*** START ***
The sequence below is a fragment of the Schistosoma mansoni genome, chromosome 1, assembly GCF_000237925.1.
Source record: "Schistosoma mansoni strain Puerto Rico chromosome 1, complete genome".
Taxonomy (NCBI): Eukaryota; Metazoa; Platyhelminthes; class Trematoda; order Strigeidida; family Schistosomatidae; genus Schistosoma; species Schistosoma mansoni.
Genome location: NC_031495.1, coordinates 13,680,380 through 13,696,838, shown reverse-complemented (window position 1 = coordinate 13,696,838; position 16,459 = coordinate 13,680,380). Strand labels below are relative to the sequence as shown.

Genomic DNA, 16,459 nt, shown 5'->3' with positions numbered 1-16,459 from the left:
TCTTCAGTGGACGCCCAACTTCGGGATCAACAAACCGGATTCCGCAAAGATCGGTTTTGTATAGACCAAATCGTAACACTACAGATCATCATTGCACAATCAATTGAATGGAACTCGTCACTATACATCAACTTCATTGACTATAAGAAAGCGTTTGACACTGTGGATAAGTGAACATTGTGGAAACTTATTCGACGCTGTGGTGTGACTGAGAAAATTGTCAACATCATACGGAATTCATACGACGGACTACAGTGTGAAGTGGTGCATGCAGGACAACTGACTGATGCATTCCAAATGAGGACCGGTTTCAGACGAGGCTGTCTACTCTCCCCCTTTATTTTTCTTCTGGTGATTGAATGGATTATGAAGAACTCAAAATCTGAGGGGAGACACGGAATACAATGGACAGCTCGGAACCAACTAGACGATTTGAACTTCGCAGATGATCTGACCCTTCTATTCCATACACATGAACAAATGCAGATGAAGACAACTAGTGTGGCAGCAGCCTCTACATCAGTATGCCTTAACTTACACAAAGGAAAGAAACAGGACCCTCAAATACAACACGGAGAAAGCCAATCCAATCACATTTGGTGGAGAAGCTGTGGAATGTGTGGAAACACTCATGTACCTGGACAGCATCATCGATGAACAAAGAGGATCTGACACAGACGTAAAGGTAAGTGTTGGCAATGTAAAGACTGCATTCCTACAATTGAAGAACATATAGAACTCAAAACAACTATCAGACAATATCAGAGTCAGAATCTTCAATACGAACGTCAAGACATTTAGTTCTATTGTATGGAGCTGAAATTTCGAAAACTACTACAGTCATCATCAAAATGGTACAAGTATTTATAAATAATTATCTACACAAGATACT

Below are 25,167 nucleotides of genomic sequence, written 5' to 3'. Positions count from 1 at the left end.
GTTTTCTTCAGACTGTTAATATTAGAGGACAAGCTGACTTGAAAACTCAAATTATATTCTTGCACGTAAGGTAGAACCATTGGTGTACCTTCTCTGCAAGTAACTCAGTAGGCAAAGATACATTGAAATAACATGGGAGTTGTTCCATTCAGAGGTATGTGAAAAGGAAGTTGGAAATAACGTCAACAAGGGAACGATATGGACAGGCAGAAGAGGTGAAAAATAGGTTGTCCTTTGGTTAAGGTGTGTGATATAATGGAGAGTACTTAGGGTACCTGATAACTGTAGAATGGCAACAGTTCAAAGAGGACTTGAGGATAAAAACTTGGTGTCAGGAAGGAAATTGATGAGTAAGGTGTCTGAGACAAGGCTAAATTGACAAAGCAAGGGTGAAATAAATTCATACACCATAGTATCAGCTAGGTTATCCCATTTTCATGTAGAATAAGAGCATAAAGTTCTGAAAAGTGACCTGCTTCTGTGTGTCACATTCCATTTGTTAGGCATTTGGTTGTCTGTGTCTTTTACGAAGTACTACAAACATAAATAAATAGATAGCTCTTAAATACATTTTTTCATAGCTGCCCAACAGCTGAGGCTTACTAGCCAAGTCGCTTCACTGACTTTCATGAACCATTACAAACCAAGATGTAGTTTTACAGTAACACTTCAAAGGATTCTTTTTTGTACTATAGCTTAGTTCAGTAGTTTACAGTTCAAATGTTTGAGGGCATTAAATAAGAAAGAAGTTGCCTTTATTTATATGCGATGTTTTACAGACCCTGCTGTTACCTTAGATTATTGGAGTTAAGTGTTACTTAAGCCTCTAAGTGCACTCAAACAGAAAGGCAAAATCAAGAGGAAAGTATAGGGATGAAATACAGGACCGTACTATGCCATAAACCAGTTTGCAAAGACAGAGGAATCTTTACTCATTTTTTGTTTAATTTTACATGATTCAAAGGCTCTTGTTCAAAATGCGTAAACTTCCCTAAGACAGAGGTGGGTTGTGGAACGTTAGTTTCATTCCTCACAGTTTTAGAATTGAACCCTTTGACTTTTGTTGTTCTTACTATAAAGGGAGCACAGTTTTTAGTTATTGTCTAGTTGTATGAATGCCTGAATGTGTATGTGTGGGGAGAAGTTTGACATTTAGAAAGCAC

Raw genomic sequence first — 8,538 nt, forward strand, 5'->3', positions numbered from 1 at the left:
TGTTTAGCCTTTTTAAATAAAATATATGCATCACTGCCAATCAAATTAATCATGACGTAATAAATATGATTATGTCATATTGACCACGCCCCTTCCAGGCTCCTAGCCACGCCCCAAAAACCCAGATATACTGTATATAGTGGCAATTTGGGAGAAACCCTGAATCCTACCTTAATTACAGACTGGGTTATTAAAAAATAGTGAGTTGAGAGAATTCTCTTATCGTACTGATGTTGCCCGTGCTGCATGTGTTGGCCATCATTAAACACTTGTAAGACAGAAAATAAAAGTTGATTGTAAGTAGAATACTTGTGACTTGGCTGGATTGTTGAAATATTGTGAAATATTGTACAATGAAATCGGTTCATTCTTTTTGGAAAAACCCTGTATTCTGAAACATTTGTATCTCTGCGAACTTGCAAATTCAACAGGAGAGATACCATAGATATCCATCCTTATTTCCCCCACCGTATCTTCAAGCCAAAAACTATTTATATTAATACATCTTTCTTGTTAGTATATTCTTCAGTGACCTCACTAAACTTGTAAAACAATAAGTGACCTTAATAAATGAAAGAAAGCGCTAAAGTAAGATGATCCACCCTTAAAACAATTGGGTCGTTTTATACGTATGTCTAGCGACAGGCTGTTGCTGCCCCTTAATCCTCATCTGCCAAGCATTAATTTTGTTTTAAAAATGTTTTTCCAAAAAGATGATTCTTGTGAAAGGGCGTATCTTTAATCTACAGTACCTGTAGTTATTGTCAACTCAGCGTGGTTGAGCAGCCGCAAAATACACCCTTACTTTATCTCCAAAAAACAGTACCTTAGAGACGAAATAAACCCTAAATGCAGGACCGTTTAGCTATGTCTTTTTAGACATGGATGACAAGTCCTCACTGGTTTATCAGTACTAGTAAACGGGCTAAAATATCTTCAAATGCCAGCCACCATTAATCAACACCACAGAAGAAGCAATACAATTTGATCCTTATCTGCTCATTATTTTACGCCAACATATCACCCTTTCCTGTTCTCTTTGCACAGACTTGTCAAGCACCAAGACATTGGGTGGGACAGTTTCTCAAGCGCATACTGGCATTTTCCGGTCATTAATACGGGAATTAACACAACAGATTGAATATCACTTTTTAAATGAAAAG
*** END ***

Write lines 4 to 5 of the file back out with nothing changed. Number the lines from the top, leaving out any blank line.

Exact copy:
Genome location: NC_031495.1, coordinates 13,680,380 through 13,696,838, shown reverse-complemented (window position 1 = coordinate 13,696,838; position 16,459 = coordinate 13,680,380). Strand labels below are relative to the sequence as shown.

Genomic DNA, 16,459 nt, shown 5'->3' with positions numbered 1-16,459 from the left: